ENGLEWOOD — The Englewood Center for Sustainability wrapped up its drinking-water film series Thursday with a panel to discuss ecology and water conservation with local experts at Buchan Community Airport Park.
The first topic was about the role bottled water plays in our society.
Dixie Stevens, chairwoman of the Sierra Club of Sarasota, said bottled water is good for business, but bad for consumers.
“As profitable as manufacturers found plastic containers to be, the contents within the plastic are harmful in the long term to people, and the environment in the long run,” Stevens said. “It would be more practical to not choose plastic in the first place.”
Ira Funderburk, general manager of Culligan Water of Sarasota, said demand is what drives the bottled-water industry.
“Plastics rule our life, and we can’t get away from them,” Funderburk said. “It’s about asking how can we be more environmentally conscientious.”
When asked about what steps people can take to be more environmentally friendly, Stephens said to refuse to buy plastic bottles.
“Hold manufacturers responsible,” Stephens said. “We can’t always recycle the bottles.”
“It comes down to consumers,” said Todd Tracy, Englewood Community Redevelopment Area Advisory Board member, and former member of the Englewood Water District board. “Everything in our lives comes down to plastic. I’m glad consumers are finally waking up, but plastic is cheap.”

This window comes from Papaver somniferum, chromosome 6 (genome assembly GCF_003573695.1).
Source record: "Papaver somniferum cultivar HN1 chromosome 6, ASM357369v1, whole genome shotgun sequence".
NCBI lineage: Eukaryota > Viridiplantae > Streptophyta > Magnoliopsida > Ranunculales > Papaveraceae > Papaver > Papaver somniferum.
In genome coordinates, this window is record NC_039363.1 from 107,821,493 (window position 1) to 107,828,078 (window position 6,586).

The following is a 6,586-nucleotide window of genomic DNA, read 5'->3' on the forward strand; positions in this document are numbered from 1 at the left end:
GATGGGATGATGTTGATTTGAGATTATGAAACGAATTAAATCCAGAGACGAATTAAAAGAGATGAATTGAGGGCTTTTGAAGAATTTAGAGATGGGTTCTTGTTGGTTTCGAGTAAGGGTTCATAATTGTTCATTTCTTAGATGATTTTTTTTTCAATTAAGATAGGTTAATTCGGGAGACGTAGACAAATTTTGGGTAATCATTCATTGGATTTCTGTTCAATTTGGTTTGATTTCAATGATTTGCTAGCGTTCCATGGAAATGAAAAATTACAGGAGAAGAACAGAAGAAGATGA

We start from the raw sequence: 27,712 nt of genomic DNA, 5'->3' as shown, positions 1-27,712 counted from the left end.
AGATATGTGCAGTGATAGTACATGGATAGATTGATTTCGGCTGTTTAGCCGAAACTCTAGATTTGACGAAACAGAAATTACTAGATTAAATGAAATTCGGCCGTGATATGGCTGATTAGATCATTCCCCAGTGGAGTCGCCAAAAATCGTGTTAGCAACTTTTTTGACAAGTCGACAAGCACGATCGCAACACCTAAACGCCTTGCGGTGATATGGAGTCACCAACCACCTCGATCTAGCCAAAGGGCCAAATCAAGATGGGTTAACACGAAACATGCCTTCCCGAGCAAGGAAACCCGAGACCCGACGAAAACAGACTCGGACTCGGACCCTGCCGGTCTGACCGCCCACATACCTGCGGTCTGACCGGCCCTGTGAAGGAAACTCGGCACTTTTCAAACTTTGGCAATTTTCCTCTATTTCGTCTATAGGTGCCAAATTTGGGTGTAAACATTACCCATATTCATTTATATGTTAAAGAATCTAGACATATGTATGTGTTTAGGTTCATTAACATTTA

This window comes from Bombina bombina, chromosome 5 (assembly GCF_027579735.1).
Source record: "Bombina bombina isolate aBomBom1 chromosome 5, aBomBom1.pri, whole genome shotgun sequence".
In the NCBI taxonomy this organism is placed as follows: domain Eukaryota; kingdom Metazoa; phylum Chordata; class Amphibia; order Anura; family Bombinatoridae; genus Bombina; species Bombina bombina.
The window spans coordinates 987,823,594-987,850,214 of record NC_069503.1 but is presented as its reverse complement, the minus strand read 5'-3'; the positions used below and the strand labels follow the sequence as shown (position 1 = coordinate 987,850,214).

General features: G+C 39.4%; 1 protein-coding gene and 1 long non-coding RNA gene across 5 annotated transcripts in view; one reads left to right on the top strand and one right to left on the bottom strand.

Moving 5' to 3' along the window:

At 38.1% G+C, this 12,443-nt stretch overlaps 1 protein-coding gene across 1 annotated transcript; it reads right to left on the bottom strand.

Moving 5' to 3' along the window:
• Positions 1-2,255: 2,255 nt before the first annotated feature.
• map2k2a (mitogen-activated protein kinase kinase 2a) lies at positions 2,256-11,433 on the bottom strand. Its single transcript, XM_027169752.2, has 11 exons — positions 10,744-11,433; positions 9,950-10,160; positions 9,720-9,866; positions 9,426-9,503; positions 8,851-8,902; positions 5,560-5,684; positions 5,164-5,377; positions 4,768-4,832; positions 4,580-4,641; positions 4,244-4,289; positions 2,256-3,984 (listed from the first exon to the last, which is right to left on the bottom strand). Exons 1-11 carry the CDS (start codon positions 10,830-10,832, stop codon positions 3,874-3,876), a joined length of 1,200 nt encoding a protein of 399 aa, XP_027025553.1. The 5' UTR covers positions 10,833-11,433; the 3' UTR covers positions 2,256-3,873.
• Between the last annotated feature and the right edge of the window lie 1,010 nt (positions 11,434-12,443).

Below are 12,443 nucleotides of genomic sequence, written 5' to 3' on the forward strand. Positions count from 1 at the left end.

But there are some positives.
Funderburk said bottled-water companies have stepped up, donating water to those in need during the aftermath of disasters like Hurricane Katrina and the tsunami in Japan. He mentioned bottle water is used in hospitals and nursing homes.
He said Culligan Water adheres to Environmental Protection Agency and U.S. Food and Drug Administration regulations. He added regulations are in place for the bottled-water industry.
The panel discussion followed the viewing over the past month of two documentary films, “Tapped” and “Blue Gold,” relating to the bottled-water industry and the world’s water supply.
EC4S board member Bobbi Marquis asked who owns Florida’s water.
“Florida owns all of Florida’s water,” Funderburk said. “Florida is also ahead of the curve when it comes to processing bottled water, compared (with) other states. What is pumped from Florida water is circulated back to consumers.”
Tracy said it was misleading to say Florida owns all the water, since somebody processes and regulates the water.
Following the panel, Funderburk addressed what the future might hold for bottled-water companies.
“There’s a manufacturer who’s looking into biodegradable plastic,” Funderburk said. “The factors of it would depend on the economics behind it, compared to the current cost of existing plastics. Most bottlers operate within a low margin. The International Bottled Water Association is always looking for ways to get more green and move forward.”